When Brigham Young University President Cecil O. Samuelson announced in 2005 that the board of trustees had authorized fundraising for the Gordon B. Hinckley Alumni and Visitors Center, he said, "It will be a hallmark building that will identify clearly what BYU means to the kingdom-the history and story of BYU-but also its place within the Restoration. It will be a magnet for our alumni, our students, their families, and our friends and visitors who will come to our beautiful campus."

It's been three years since the Hinckley Center opened, time enough to see if the facility is living up to President Samuelson's expectations.

Who would know? Linda Thomas would. She's basically the boss of the building.

Linda told me that upwards of 20,000 visitors have come through the Hinckley Center to begin formal tours of campus, while thousands more have come for less formal visits. And they've come from all over the world — from Europe, Asia, Africa, the islands of the Pacific, and Central and South America.

Linda also reported that the Hinckley Center hosted 1,500 events last year and about the same number the year before. "It's definitely become a destination," she said.

Ron Clark agreed. Ron is BYU's director of public affairs and guest relations and has an office in the Hinckley Center. I asked him, "Is the facility the magnet that President Samuelson foresaw?"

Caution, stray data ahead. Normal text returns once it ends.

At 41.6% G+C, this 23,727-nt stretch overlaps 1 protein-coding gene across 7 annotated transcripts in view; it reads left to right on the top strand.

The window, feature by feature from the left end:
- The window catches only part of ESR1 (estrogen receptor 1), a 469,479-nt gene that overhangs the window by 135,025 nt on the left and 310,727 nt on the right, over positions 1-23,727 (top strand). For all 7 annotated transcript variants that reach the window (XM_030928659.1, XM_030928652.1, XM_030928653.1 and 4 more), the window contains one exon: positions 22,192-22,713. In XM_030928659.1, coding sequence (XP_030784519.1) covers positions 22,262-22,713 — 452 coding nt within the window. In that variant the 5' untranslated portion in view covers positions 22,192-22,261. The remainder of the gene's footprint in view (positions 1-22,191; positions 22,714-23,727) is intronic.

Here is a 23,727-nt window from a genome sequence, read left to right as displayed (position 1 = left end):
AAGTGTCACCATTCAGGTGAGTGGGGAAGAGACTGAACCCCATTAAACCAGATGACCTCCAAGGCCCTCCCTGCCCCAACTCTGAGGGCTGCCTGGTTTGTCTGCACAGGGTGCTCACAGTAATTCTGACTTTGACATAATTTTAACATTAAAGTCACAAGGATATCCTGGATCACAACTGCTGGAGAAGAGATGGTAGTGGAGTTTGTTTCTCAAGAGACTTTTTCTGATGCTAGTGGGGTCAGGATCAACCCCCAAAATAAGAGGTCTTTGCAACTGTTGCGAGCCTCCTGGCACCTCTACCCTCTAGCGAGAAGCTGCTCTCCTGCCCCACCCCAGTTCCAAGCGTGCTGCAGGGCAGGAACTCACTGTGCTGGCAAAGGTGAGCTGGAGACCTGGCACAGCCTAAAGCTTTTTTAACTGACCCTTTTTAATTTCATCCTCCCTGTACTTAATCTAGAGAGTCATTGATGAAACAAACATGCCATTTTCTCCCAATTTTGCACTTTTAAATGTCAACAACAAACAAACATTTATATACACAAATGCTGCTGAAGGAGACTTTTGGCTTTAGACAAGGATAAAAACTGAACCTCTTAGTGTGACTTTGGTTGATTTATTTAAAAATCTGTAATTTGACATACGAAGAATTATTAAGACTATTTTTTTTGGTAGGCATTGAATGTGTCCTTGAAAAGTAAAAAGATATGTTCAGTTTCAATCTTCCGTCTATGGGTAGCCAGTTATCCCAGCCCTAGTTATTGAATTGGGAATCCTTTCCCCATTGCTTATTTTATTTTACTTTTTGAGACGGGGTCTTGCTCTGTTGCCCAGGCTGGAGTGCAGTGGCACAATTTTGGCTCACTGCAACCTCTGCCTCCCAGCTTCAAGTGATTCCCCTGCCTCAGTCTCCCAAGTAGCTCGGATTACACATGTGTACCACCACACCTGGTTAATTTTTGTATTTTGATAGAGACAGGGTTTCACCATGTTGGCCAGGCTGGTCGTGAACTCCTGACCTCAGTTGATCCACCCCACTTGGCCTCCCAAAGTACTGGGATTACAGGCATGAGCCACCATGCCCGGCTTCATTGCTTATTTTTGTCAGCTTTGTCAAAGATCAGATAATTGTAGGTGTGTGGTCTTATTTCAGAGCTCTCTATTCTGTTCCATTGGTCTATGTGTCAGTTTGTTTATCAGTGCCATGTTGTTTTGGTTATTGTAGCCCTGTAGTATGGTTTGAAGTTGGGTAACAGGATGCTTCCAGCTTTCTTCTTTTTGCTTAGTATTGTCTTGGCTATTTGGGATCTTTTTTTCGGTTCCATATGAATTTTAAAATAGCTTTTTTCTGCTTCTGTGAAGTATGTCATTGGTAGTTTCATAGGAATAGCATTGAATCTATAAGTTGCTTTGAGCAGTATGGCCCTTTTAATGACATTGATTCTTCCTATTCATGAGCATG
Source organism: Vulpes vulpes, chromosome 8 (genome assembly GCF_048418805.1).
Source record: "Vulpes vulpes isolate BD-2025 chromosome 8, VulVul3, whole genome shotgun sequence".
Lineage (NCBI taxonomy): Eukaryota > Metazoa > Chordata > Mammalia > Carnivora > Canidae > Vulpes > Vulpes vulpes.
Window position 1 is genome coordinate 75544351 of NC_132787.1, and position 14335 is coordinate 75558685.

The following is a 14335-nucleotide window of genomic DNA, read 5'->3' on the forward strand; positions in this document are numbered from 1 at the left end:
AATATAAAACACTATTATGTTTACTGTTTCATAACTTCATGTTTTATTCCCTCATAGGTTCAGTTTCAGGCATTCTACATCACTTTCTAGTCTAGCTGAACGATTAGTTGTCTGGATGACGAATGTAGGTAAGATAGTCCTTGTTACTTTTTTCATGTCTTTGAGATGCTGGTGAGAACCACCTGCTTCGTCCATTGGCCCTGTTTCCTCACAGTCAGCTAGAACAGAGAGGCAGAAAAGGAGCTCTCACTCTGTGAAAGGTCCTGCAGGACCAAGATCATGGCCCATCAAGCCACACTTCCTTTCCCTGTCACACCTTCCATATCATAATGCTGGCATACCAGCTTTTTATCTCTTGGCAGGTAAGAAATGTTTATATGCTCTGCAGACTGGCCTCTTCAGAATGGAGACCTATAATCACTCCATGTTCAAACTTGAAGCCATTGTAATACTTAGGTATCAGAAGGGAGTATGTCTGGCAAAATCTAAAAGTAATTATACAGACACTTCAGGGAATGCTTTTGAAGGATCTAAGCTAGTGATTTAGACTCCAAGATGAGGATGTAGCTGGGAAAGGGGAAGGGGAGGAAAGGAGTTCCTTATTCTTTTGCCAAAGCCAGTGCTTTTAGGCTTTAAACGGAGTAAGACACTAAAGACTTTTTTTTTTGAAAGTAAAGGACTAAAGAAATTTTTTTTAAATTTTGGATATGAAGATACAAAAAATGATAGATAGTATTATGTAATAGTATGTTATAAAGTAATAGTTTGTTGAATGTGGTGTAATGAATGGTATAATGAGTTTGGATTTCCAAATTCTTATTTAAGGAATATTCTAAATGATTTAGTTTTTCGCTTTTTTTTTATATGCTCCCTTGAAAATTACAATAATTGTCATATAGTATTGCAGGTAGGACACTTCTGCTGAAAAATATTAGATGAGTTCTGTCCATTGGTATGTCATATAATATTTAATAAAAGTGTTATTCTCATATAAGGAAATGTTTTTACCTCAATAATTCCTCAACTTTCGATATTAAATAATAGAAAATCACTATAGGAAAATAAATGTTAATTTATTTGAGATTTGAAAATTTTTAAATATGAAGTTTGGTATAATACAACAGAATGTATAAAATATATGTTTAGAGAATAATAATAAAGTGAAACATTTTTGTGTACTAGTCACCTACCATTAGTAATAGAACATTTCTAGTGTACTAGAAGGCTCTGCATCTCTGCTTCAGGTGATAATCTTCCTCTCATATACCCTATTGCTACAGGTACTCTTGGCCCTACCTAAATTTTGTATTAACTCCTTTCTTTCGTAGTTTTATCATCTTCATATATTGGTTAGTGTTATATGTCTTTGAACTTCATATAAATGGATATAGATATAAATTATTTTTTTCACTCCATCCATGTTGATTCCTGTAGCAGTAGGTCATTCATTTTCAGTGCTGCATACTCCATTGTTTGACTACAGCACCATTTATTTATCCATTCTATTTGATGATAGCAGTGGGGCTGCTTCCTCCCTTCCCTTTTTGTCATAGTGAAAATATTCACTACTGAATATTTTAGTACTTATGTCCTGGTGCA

"Rick," he replied, "the Hinckley Center is the front gate to campus. It's been wonderful. The world is coming here. We have church members and friends of other faiths come into this building every day. They exclaim, 'Oh, what a wonderful experience. What an interesting and wonderful man President Hinckley must have been.'"

Continuing, Ron said, "The very first thing that our guests see when they enter the visitor center is the face of the Master. And they see this boy, Joseph Smith, kneeling on the ground praying. We can tell the story now with such love and with such a feeling of peace that's in this building. It goes into the soul of individuals and touches them. I am convinced that it happens to every man, woman and child who comes into this building."

Ron has the privilege of hosting dignitaries from all over the world. His head is filled with hundreds of stories, but space allows me to share only this.

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"One day we brought an ambassador from the Middle East and his wife into the Hinckley Center. They toured the building and then took a tour of campus. At the end of the day, we had time to very casually bring this couple back into the building. As we were saying goodbye to them, just before escorting them to their car to take them to the airport, the ambassador's wife said, 'I wish our people lived like this.' Then she looked at her husband and said, 'Why do you think it is that we can't have similar unity? Why can't we feel like this all the time?' And he said, 'It's because they live their religion.' With that, they said their goodbyes. Hugs and kisses on the cheek were expressed and away they went."

Next time you're near the Brigham Young University campus, come tour the Gordon B. Hinckley Alumni and Visitors Center — and see what President Samuelson saw.